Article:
We found layers and layers of things. For example, we brought back beautiful French doors that had led to the terrace over the years. Also noted, while removing sheet rock from the ground floor lobby area, the “arcade” as it was known back in the day was revealed with original plate glass windows complete with law office lettering; the old news stand; the former barbershop and beauty parlor area; even a concealed stairway. Preserved, among numerous other treasures are the vintage brass letter-drop and two phone booths now used to post visitor’s memories of the hotel. work.
What updates were made to the historical features you maintained?
We did as much as we had to do, such as fixing a leaky roof that caused some spaces to get destroyed. The Great Hall had plaster beams with intricate detailing the water had damaged. We also pulled up carpet revealing a rare herringbone floor, which we brought back and kept all original. There was lots of terrazzo in public spaces, which was pitted over the years. We had to sand it down, fill it and make it conform to the character.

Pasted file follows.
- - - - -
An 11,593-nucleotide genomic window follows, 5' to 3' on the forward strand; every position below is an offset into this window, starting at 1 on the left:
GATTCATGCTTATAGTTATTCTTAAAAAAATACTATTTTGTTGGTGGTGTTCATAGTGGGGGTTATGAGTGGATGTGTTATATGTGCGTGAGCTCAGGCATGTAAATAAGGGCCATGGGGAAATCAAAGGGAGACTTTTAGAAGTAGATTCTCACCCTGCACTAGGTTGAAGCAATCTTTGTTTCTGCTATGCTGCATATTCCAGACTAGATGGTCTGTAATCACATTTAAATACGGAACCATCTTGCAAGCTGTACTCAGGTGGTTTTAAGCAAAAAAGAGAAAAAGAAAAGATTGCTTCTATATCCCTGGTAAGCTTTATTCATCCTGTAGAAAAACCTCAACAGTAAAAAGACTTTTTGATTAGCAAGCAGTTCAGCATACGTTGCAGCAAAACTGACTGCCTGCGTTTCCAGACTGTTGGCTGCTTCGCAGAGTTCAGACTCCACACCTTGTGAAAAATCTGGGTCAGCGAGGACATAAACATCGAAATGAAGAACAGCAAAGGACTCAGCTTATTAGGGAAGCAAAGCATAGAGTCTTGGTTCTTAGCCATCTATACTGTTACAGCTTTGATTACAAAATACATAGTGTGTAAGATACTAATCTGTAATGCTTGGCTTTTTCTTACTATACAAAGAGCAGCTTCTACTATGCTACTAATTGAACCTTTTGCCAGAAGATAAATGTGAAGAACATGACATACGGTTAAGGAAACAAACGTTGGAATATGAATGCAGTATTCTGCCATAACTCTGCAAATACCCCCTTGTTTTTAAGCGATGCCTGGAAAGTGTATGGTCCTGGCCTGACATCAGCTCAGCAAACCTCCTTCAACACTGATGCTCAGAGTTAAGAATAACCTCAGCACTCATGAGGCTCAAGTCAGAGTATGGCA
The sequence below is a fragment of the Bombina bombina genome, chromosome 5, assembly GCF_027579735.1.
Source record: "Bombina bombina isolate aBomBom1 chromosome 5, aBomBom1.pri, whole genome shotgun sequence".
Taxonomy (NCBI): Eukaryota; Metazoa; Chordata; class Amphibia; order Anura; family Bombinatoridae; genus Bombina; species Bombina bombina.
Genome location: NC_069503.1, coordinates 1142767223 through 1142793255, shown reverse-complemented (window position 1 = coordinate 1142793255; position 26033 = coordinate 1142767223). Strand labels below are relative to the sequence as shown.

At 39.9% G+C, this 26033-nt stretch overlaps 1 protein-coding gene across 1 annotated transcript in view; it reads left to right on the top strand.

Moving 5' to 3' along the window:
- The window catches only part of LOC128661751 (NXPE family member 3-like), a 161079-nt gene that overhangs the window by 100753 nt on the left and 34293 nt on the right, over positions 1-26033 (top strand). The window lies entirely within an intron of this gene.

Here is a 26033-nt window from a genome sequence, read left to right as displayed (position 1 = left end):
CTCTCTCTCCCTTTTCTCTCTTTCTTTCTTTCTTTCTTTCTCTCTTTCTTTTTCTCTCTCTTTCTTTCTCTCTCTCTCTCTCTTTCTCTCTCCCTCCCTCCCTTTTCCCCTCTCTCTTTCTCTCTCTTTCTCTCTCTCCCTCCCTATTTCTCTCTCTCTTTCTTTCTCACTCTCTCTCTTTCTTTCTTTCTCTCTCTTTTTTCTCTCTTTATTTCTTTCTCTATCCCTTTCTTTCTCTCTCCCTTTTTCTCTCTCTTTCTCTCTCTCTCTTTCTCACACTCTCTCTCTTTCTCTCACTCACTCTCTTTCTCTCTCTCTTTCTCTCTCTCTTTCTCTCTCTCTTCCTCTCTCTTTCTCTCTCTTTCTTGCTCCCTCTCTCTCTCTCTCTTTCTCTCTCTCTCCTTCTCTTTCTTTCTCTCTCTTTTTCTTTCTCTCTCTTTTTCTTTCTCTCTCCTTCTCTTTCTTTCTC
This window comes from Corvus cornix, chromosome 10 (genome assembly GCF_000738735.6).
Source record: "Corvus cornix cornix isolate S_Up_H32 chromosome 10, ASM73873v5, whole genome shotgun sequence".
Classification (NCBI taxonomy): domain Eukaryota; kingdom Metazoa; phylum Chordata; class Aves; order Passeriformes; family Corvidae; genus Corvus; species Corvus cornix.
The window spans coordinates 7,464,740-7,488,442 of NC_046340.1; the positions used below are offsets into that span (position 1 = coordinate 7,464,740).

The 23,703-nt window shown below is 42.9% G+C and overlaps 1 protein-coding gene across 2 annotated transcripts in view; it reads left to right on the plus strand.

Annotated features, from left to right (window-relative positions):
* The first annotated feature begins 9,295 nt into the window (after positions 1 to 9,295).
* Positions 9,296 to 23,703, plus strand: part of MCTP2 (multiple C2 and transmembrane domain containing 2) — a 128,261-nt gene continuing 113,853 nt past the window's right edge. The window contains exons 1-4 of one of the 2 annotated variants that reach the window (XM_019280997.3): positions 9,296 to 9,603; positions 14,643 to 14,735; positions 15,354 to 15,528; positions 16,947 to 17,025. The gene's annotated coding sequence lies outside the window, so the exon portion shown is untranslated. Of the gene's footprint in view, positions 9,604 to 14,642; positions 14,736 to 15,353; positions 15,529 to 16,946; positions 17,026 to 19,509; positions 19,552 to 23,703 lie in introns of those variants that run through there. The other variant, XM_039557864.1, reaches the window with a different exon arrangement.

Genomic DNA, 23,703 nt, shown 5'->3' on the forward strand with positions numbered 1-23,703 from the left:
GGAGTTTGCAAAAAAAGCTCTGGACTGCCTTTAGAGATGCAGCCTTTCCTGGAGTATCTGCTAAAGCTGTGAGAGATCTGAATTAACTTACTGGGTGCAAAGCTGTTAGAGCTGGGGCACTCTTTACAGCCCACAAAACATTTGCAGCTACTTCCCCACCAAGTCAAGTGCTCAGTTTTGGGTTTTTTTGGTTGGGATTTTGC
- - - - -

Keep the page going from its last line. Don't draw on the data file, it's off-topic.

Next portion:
If you didn’t use a historical element (or were forced to remove something), did you represent it somehow? How are you representing the history within the hotel?
We wanted to make sure the architectural parts stayed old.
But we didn’t buy 1920's furniture. We wanted the furniture to feel new and fresh and let the architecture accentuate the historic. We were careful not to make everything look brand new.
How did you create the feeling of space in the smaller guestrooms?
We were very conscious of that. We knew we had things we had to do like the electric and as I mentioned earlier used custom furnishings very effectively thanks to Samuelson. High ceilings here also help create the sense of a larger space.
Getting the final result required many renderings so we could understand the space before we bought anything to put in it. .
In the bathroom, we did very well. We removed bathtubs and replaced them with a glass door for the shower. We also designed a vanity, which is compact and created an extension of the vanity for more counter top space.
Every guestroom element was analyzed, and we focused on the height of pieces to see how those would affect the feeling of the room. We even focused on how the carpet pattern works. Plus, we included Roman shades to create more height and featured big patterns on carpet and fabrics too.